Restaurant Budgets, Taxes & Profits

Do you ever struggle with staying on top of all your financials such as balancing your budget, paying your taxes, paying your bills, and paying employees? Today’s video shares 3 methods to make this task easier and more efficient!

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Do you ever struggle with balancing your budget, paying your taxes, paying your bills, paying employees, and just staying on top of all of this stuff. I got a great question from a user that asked, “How can I stay on top of all of this (financials)?”

How do you stay on top of your financials?

First: budget. I’m not going to get too far into it but if you’re not familiar with the software that I created called clickBACON (, go check it out. BACON is a budget tool that will help you create a budget and help you stay on top of your budget so you never miss your food cost, labor cost, or budget again. Great information on that site about what it is. Yes, I’m recommending it because I created it. But the reason I created it is because it works and you guys need it. So first thing is to check out BACON.

Second: paying taxes and all the other stuff. I suggest that you have three bank accounts in your business – one bank account is your operations account, one is your tax account, and last is your profits account. At some point every week, usually on a Monday or Tuesday, I suggest that you take 10% of your sales and transfer to the tax account. Take another up to 10% of your sales and transfer it to your profits account. Now that only leaves 80% of last week’s sales. 10% should be saved right away for taxes. It’s already gone; you owe that money. Maybe taxes are actually 8.75%, 9.25% or whatever, but if you allocate 10% you can always reimburse yourself at the end of the year.

The reason I set aside 10% for profits is because you should make money in this business! If you only have 80% of the money left in your bank account, you’re going to be a little more careful about what you buy and how you operate your business. Some of you who maybe aren’t profitable right now won’t be able to do the 10% for profits, then do 1%. If you have $10,000 in sales last week, transfer $100-$300 or whatever you can do, but never go backwards. If you want to start at 1% and do that for two months, then in two months go to 1.5% or 2% – that’s fine. Never stop doing this and never go backwards.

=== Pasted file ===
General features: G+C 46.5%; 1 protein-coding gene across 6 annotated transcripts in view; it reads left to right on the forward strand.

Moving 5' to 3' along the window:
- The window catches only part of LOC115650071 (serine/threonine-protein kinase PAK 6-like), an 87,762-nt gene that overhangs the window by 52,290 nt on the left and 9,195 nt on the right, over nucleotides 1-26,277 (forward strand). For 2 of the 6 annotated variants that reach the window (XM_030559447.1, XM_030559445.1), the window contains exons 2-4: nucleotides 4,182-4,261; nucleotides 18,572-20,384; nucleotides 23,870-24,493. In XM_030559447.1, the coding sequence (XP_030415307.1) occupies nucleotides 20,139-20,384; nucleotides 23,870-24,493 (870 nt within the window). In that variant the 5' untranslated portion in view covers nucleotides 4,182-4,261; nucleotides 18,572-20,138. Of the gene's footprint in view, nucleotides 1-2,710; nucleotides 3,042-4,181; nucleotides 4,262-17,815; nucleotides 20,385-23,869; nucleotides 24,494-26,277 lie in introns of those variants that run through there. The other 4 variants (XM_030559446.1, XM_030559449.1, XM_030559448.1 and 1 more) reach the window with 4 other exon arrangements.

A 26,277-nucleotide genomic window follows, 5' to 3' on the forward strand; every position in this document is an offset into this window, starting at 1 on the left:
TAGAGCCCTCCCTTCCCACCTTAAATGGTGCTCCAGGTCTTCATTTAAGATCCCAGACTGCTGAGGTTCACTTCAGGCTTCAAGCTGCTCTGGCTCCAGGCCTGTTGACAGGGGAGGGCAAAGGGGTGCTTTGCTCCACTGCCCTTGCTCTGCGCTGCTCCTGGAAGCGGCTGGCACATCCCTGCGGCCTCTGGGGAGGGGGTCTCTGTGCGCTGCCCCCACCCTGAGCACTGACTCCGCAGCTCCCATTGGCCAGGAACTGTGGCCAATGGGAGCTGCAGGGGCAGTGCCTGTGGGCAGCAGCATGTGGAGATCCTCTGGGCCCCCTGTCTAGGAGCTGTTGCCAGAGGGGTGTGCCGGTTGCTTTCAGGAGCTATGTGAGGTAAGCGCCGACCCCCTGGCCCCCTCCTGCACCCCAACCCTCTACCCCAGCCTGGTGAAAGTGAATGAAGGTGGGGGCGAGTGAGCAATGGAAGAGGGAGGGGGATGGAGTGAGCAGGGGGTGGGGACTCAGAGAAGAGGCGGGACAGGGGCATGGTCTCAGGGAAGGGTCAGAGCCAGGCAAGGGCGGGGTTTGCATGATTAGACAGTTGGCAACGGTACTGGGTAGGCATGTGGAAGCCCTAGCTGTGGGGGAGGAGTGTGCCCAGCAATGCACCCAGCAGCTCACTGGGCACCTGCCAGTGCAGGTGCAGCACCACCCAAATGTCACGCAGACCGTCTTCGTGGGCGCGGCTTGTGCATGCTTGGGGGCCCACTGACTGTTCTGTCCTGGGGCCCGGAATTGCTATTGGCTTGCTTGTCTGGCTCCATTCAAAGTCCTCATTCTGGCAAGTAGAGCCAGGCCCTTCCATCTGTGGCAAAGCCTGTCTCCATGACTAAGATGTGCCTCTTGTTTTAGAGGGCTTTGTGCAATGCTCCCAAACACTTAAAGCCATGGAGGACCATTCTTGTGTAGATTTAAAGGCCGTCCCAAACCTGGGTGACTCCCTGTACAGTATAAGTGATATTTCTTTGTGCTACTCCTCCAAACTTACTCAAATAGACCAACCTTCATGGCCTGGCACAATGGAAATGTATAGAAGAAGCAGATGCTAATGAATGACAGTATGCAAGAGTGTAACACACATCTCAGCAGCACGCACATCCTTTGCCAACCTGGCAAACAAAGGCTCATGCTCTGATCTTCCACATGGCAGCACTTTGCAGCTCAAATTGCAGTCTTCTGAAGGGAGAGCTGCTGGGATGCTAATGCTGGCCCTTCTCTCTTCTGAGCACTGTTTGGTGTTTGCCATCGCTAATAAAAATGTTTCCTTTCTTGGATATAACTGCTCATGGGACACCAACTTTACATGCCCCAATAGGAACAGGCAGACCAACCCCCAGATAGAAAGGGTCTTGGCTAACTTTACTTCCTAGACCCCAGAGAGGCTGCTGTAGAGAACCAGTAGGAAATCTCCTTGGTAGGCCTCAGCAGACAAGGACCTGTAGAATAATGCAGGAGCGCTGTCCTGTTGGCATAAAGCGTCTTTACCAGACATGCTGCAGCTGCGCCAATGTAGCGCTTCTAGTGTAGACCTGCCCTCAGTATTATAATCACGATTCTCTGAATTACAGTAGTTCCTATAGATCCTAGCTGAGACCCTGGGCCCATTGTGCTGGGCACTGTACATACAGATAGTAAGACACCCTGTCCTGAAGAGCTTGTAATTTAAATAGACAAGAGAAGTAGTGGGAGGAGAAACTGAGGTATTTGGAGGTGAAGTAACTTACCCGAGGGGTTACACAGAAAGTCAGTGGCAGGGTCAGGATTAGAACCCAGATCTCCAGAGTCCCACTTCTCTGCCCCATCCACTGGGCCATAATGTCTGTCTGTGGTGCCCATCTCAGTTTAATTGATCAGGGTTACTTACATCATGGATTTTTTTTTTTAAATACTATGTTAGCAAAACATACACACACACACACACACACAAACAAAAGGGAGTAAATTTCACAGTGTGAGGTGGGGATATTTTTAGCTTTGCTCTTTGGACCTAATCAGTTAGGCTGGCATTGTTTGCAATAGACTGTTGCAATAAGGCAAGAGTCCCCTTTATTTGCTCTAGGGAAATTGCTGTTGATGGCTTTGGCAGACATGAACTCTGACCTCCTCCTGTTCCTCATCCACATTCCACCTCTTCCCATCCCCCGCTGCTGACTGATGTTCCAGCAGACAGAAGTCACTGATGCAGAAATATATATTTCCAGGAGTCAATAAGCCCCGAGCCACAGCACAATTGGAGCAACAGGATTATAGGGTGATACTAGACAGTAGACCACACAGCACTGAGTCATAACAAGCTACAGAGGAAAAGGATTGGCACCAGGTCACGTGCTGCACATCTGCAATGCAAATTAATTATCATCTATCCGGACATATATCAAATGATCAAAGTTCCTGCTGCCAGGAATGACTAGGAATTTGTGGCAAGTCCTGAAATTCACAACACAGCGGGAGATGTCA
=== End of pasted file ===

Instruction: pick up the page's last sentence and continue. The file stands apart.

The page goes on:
Third: staying on top of bills. First of all, you really should be using an accounting program like QuickBooks, Xero, FreshBooks, etc. While BACON is phenomenal, it’s not an accounting program. You should be using an accounting program or your bookkeeper should be doing this. If your bookkeeper does this, they probably have their own system.

The reason I’m getting this question is some of you might not have bookkeepers. Additionally, bookkeeping shouldn’t be a daily process. If you try to do it daily it’s going to overwhelm you. I believe you should log into your QuickBooks account in general twice a week, usually on a Monday and a Thursday. Monday is the day that you can transfer your money, log into your QuickBooks account and then again Thursday. What you do for the two times you log in is on Monday you’re going to enter in all of your sales, purchases, bills that need to be paid and all your credit card receipts. All that needs to get entered into QuickBooks especially the bills.

On Monday you’re gonna go back to any bills that are on your desk, then let’s say an invoice comes in on Thursday or Friday. You put it into an envelope, it sits on your desk, then Monday you enter it into QuickBooks with the date that your received it and the due date on it. That’s called an account payable, that’s money that you owe someone else. Same thing on Thursday, anything that came in after you did your QuickBooks on Monday-Thursday morning gets entered on Thursday afternoons.

Here’s the difference, Thursday is also your bill-pay day. After you enter everything into QuickBooks, you can run a report that’ll show you what bills are coming up based on the due date then you can select which ones you want to pay. Just put a checkmark next to it and you print out the check, this way you can control and stay on top of everything.

Maybe there’s a bill that really is due but you’re gonna wait another week or maybe there’s one that you just want to pay and get it over with, you’re in control.

However, if someone calls you on a Wednesday and reminds you’re a little late on this certain bill just say, “It’s in my it’s in QuickBooks, and pay bills on Thursday and mail all checks on Friday. Yours will go out this week.” If someone calls you on Friday afternoon and says they really need to get paid now, tell them, “I have you in QuickBooks, I didn’t get to your bill this week since I have some other bills in front of you. You’ll be in the next check run.”

Another important thing, don’t print checks in the middle of the week! For two reasons: 1) I want you to create that rhythm, that timing, with your vendors where you print checks and sign them on Thursday and then you mail them on Friday. 2) I also don’t want you constantly going in because every time you do that you’re wasting time. Go into QuickBooks twice a week, Mondays you enter bills and Thursdays you enter bills and pay them. This is a system that I use in my current business and with other restaurants. It’s a system that I’ve taught many others – very simple, straightforward and it works.

We covered a lot and I hope you take at least one piece of the advice here.


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